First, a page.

With Lisette after crowning her Mrs. Popular!

We didn’t want to bombard her with visitors because she was so weak and she needed all the strength she could muster for this battle.  My dear friend from our little trio and I tag teamed and each visited about every other day, keeping each other updated and encouraged in between by voice and text.  Before my second visit I wrote Lisette a letter because there was so much to say and I didn’t know if I would get to say it all in our brief visits.  I wanted her to know I would be there with her every step of the way as she fought this nasty disease.  Most importantly I told her I would respect her beliefs and support her choices.  I was inspired by her strength, comforted by her courage and confident in her faith.  We were able to talk about this briefly during my next visit with her and she thanked me for being such a good friend and for loving her no matter what.  She gave me some other compliments that were totally undeserved but that’s Lisette.  Full of positivity!  Even if falsely so.  She also shared with me a deep regret and I’m sure in the face of fear we may all question things that otherwise should never and will never be questioned by others.  I was so torn up by this because the last thing you want to see in a friend is regret or the feeling that they somehow brought this cruelty upon themselves.  Like I said, it simply was the shittiest hand one could be dealt.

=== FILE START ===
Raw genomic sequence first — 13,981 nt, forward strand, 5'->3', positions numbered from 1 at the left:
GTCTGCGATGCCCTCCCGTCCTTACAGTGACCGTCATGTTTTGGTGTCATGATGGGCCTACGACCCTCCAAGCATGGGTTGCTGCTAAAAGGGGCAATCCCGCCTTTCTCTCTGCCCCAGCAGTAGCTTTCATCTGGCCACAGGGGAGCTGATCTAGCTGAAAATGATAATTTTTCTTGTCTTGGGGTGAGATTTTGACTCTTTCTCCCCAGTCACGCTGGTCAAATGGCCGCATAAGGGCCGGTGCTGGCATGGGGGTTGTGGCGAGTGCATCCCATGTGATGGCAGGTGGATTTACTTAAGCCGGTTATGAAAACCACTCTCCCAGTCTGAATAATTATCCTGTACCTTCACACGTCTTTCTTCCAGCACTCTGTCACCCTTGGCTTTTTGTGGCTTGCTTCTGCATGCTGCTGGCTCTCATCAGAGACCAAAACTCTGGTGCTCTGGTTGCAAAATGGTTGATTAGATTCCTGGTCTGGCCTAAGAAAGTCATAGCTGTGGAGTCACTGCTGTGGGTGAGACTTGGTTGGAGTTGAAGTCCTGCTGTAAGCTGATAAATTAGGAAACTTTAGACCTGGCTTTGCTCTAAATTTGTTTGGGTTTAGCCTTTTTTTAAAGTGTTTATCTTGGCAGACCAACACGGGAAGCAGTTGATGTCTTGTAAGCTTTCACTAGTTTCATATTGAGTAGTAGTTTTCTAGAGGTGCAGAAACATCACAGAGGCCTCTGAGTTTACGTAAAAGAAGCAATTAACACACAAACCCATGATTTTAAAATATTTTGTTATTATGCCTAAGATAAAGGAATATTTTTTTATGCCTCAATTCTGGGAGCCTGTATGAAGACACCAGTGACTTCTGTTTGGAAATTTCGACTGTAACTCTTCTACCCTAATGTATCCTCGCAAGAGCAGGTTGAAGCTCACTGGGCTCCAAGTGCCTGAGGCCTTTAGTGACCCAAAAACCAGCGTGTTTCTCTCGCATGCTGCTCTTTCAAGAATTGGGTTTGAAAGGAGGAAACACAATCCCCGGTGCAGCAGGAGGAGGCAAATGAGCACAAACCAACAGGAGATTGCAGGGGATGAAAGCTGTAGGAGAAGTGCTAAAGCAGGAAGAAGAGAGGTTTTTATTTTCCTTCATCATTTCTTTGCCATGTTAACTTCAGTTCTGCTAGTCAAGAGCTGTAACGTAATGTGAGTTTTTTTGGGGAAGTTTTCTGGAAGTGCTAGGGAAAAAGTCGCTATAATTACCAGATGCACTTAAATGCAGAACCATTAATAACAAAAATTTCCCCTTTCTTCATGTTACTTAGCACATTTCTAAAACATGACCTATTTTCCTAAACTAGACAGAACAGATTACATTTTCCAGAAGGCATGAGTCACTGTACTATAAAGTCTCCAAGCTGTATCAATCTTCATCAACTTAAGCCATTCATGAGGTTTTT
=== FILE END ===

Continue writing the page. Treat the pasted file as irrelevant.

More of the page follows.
My last visit with Lisette was a few days later. It was very different.  I took her some dry shampoo and some lip treatment for her severely chapped lips.  Seems so trivial but I was grasping at straws in finding any teensy little thing to help.  I only saw her for a few minutes but as I left the hospital, I knew that may have been the last time I would see her.  I’ve never seen fear.  But I saw fear that day.  I’ll never forget it and my only hope is that it dissipated over the coming days or was lost in a murky mess of consciousness.  My last words to her were I love you.  Her last words to me were I love you too.